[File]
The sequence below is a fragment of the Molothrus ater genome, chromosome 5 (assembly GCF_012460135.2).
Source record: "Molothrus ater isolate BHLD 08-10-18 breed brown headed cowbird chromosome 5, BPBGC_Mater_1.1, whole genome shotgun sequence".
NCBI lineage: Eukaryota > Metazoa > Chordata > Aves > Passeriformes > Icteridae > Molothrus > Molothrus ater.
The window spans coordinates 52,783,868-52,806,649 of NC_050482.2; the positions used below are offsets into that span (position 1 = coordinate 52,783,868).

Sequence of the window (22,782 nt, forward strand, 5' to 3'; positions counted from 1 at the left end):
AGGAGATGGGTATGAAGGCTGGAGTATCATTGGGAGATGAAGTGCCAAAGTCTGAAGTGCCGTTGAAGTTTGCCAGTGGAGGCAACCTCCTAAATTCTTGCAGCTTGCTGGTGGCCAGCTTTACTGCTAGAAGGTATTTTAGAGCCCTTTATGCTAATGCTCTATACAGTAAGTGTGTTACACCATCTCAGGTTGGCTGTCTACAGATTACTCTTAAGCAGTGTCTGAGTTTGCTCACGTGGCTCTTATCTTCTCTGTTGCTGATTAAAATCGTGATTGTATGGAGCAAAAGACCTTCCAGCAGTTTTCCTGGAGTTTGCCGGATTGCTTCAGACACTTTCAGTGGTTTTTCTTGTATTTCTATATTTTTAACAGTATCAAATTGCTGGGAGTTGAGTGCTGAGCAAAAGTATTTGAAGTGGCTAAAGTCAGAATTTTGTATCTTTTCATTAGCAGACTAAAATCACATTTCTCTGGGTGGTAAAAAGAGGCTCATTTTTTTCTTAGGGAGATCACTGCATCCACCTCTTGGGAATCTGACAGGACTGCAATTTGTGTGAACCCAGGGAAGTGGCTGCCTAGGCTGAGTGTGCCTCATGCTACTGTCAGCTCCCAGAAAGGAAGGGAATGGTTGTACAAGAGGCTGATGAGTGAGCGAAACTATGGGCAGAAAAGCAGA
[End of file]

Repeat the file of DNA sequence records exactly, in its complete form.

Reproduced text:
The sequence below is a fragment of the Molothrus ater genome, chromosome 5 (assembly GCF_012460135.2).
Source record: "Molothrus ater isolate BHLD 08-10-18 breed brown headed cowbird chromosome 5, BPBGC_Mater_1.1, whole genome shotgun sequence".
NCBI lineage: Eukaryota > Metazoa > Chordata > Aves > Passeriformes > Icteridae > Molothrus > Molothrus ater.
The window spans coordinates 52,783,868-52,806,649 of NC_050482.2; the positions used below are offsets into that span (position 1 = coordinate 52,783,868).

Sequence of the window (22,782 nt, forward strand, 5' to 3'; positions counted from 1 at the left end):
AGGAGATGGGTATGAAGGCTGGAGTATCATTGGGAGATGAAGTGCCAAAGTCTGAAGTGCCGTTGAAGTTTGCCAGTGGAGGCAACCTCCTAAATTCTTGCAGCTTGCTGGTGGCCAGCTTTACTGCTAGAAGGTATTTTAGAGCCCTTTATGCTAATGCTCTATACAGTAAGTGTGTTACACCATCTCAGGTTGGCTGTCTACAGATTACTCTTAAGCAGTGTCTGAGTTTGCTCACGTGGCTCTTATCTTCTCTGTTGCTGATTAAAATCGTGATTGTATGGAGCAAAAGACCTTCCAGCAGTTTTCCTGGAGTTTGCCGGATTGCTTCAGACACTTTCAGTGGTTTTTCTTGTATTTCTATATTTTTAACAGTATCAAATTGCTGGGAGTTGAGTGCTGAGCAAAAGTATTTGAAGTGGCTAAAGTCAGAATTTTGTATCTTTTCATTAGCAGACTAAAATCACATTTCTCTGGGTGGTAAAAAGAGGCTCATTTTTTTCTTAGGGAGATCACTGCATCCACCTCTTGGGAATCTGACAGGACTGCAATTTGTGTGAACCCAGGGAAGTGGCTGCCTAGGCTGAGTGTGCCTCATGCTACTGTCAGCTCCCAGAAAGGAAGGGAATGGTTGTACAAGAGGCTGATGAGTGAGCGAAACTATGGGCAGAAAAGCAGA